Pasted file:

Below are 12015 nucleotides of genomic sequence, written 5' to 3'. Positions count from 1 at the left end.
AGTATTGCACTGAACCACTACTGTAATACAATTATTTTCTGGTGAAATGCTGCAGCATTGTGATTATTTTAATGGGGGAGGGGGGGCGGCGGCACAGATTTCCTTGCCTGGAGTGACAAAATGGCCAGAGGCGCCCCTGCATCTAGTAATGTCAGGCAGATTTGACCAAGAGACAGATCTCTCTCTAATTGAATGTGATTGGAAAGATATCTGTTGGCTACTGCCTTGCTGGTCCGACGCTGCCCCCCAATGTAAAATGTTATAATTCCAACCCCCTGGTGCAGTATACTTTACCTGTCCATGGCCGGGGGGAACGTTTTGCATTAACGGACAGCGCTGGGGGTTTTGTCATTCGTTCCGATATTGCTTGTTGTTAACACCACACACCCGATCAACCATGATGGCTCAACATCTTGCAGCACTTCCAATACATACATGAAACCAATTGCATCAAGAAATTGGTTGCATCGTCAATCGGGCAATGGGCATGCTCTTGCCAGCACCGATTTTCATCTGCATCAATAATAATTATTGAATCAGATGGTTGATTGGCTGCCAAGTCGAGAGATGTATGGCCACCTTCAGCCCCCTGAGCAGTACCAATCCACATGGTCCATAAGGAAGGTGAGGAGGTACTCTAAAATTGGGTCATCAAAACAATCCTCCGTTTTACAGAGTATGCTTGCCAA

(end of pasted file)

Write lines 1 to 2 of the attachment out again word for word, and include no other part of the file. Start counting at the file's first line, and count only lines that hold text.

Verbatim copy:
Below are 12015 nucleotides of genomic sequence, written 5' to 3'. Positions count from 1 at the left end.
AGTATTGCACTGAACCACTACTGTAATACAATTATTTTCTGGTGAAATGCTGCAGCATTGTGATTATTTTAATGGGGGAGGGGGGGCGGCGGCACAGATTTCCTTGCCTGGAGTGACAAAATGGCCAGAGGCGCCCCTGCATCTAGTAATGTCAGGCAGATTTGACCAAGAGACAGATCTCTCTCTAATTGAATGTGATTGGAAAGATATCTGTTGGCTACTGCCTTGCTGGTCCGACGCTGCCCCCCAATGTAAAATGTTATAATTCCAACCCCCTGGTGCAGTATACTTTACCTGTCCATGGCCGGGGGGAACGTTTTGCATTAACGGACAGCGCTGGGGGTTTTGTCATTCGTTCCGATATTGCTTGTTGTTAACACCACACACCCGATCAACCATGATGGCTCAACATCTTGCAGCACTTCCAATACATACATGAAACCAATTGCATCAAGAAATTGGTTGCATCGTCAATCGGGCAATGGGCATGCTCTTGCCAGCACCGATTTTCATCTGCATCAATAATAATTATTGAATCAGATGGTTGATTGGCTGCCAAGTCGAGAGATGTATGGCCACCTTCAGCCCCCTGAGCAGTACCAATCCACATGGTCCATAAGGAAGGTGAGGAGGTACTCTAAAATTGGGTCATCAAAACAATCCTCCGTTTTACAGAGTATGCTTGCCAA